Modified user wishes lead to modified process rules. In order to satisfy this, the process parameters must be modified. Included thereamong as an important process parameter is the difference between the potential of the plasma on the one hand, and of the substrate electrode on the other hand. This difference between the potentials is a function of the difference between the areas of the two electrodes participating in the process. The area of the inside wall of the reaction chamber that is grounded must be added to the area of the upper electrode, also grounded, to determine overall anode area.
When this overall anode area is then altered in that the inside wall of the process chamber is modified by replacing the process chamber or, alternatively, by utilizing a different configuration of the inside wall of the process chamber, then the desired modification of the difference between the potentials of the plasma and of the substrate electrode is obtained in an extremely simple and economical fashion.
It is, therefore, proposed in a further development of the invention that the process chamber is interchangeably provided and can be replaced by a different process chamber having a different effective area of the inside wall dependent on the required process rules.
It is also proposed that the size of the effective area of the inside wall of the process chamber is adjustable. This can be accomplished by moving the upper electrode with respect to the inside wall of the process chamber, changing the size of the reaction chamber.
It has proven expedient that the process chamber is provided with at least one exhaust opening in its upper wall, particularly for the gaseous reaction products from the process chamber.
It can thereby be provided that the exhaust openings comprise adjustable flow cross sections that, in particular, are formed of holes of a perforated disk that is rotatable relative to the upper wall of the process chamber and of corresponding holes in the wall of the process chamber that can be variably aligned to the holes of the disk. Thus, the exhaust gas can be throttled according to selected process rules.
The execution of the method can also be advantageously influenced in that the upper electrode is provided with exit apertures for process gas that are fashioned and arranged such that the gas flows produced can be utilized as process parameters adjustable according to the required process rule, particularly in terms of their direction and intensity.
For monitoring the process, it is proposed that the process chamber is provided with an observation window, particularly in a side wall. It can thereby be provided that the window is composed of silicon oxide or of sapphire.
The lower edge of the process chamber can be provided with a ceramic pressing plate in which a sapphire window is preferably arranged.
The upper electrode is expediently fashioned like a circular disk. In order to guarantee the directedness of the gas streams, it is further proposed that the upper electrode is fashioned as a gas shower, preferably having alignment onto the substrate situated on the second electrode.
A cost-saving design is comprised therein that the gas shower comprises a perforated sheet, whereby the holes in the perforated sheet represent the gas exit apertures.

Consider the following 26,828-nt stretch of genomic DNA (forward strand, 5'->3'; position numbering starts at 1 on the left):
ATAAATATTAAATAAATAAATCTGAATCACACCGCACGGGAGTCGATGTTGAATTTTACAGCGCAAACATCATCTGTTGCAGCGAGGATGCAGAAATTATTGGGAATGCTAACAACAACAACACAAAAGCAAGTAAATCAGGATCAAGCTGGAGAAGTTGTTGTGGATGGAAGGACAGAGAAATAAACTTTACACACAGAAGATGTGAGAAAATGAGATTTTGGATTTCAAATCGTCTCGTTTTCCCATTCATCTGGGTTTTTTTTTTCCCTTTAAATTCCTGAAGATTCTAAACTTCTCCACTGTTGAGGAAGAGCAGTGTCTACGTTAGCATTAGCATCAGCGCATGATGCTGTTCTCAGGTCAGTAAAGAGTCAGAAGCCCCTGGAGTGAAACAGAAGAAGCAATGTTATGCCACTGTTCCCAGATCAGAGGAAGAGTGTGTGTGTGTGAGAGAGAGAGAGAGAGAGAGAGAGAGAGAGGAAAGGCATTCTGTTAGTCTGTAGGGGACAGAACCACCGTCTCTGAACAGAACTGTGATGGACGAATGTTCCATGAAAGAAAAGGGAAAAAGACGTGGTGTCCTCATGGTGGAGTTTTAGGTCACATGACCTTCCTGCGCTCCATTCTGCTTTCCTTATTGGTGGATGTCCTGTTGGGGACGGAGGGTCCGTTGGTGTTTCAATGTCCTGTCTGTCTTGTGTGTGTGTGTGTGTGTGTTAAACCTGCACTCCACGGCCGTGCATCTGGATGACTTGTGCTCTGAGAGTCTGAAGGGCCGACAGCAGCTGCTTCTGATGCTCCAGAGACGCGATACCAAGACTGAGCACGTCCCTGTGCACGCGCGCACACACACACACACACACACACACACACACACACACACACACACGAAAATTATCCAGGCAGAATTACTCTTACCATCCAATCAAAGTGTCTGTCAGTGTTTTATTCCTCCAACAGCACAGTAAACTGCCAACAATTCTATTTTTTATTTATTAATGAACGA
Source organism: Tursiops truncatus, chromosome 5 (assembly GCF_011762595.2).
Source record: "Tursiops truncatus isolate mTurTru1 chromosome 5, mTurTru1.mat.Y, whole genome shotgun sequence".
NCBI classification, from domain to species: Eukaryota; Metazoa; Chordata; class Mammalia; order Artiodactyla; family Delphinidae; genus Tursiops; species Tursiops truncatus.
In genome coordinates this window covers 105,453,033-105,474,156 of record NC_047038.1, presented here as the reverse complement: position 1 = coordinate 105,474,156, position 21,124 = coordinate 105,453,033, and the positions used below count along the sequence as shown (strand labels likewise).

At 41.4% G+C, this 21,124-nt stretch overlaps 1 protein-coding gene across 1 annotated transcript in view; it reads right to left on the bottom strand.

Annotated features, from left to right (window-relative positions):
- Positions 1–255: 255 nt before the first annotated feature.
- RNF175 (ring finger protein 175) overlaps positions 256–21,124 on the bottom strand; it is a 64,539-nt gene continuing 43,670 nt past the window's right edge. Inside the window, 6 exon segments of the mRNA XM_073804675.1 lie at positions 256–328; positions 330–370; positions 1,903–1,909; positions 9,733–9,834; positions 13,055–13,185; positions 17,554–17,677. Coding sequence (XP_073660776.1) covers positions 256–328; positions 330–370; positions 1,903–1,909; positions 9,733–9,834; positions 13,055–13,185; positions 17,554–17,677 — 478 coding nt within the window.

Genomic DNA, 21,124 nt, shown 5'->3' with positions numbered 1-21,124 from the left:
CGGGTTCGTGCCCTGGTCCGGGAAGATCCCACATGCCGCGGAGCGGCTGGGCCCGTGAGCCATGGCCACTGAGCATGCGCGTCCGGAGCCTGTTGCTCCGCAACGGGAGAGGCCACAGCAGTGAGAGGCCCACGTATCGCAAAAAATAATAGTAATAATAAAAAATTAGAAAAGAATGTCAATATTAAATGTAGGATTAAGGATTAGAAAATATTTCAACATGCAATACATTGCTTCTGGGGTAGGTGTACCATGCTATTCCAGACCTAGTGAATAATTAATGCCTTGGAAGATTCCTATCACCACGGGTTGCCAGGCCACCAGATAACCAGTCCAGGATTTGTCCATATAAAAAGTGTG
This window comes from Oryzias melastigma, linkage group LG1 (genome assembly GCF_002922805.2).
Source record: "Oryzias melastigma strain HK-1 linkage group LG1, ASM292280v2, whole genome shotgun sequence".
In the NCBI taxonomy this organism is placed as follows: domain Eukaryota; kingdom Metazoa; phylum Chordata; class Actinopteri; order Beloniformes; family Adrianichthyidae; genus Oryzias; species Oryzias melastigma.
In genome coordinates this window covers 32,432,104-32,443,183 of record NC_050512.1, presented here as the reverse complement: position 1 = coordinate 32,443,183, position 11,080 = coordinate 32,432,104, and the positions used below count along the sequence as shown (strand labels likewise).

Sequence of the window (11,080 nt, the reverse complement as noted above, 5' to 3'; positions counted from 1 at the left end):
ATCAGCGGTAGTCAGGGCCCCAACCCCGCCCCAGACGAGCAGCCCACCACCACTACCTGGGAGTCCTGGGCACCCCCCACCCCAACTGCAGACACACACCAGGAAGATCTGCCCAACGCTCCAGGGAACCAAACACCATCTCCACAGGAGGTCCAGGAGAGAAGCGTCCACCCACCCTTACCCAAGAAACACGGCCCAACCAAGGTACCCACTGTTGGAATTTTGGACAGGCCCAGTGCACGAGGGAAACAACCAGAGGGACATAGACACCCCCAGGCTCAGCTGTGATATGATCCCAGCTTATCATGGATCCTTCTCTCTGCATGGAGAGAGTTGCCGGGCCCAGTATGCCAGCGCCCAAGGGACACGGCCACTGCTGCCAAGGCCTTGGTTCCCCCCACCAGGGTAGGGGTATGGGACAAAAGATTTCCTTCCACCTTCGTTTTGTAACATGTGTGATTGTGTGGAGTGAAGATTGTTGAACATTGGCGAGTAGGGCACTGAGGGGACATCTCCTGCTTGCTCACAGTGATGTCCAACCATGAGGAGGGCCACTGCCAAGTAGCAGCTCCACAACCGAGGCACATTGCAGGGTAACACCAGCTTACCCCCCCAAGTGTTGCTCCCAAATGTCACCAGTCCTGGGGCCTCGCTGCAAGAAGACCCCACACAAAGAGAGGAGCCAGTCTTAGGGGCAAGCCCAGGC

The following advantages are achieved with the invention:
1. A greater concentration of the plasma is achieved, the required process chamber volume is reduced, the pressing of the substrate against the lower electrode is improved, the heat elimination during the process for the substrate is improved, the ratio between the area of the anode/reactor wall relative to the cathode is reduced; and
2. Greater flexibility in setting the process parameters is achieved.
Further details of the invention may be derived from the following description of a plurality of exemplary embodiments of the invention.
FIG. 1 is a schematic illustration of a section through a reaction chamber for a plasma etching process;
FIG. 2 is a schematic sectional illustration of a further exemplary embodiment of the subject matter of the invention;
FIG. 3 is a section generally along line III--III of FIG. 2, showing a perforated disk; and
FIG. 4 is a schematic sectional view through a further exemplary embodiment of the subject matter of the invention.
FIG. 1 shows an etching apparatus generally at 100 interior of a vacuum recipient 200 shown schematically. The apparatus 100 comprises an upper electrode 1 and a lower electrode or substrate electrode 2. The upper electrode 1 comprises a stem 1a and a head 1b. A process chamber 3 is arranged suspended over and around the upper electrode. When the upper electrode is lowered in the direction of the arrows 4, 5 the process chamber is also lowered. A plate portion 3a formed at a bottom 3b of the process chamber 3 is seated on the edge of a substrate 6. The substrate 6 may be a silicon wafer or another type of surface to be etched. An edge region of the substrate is referenced 7. The plate portion 3a provides a central opening 3c wherethrough an etching surface 6a of the substrate 6 faces the upper electrode 1. Due to its dead weight, the plate portion 3a presses the substrate 6 onto the lower electrode 2. Operating on a simple dead weight principle, the pressing force of the recipient 3a is reproducibly precise compared to a spring loaded system.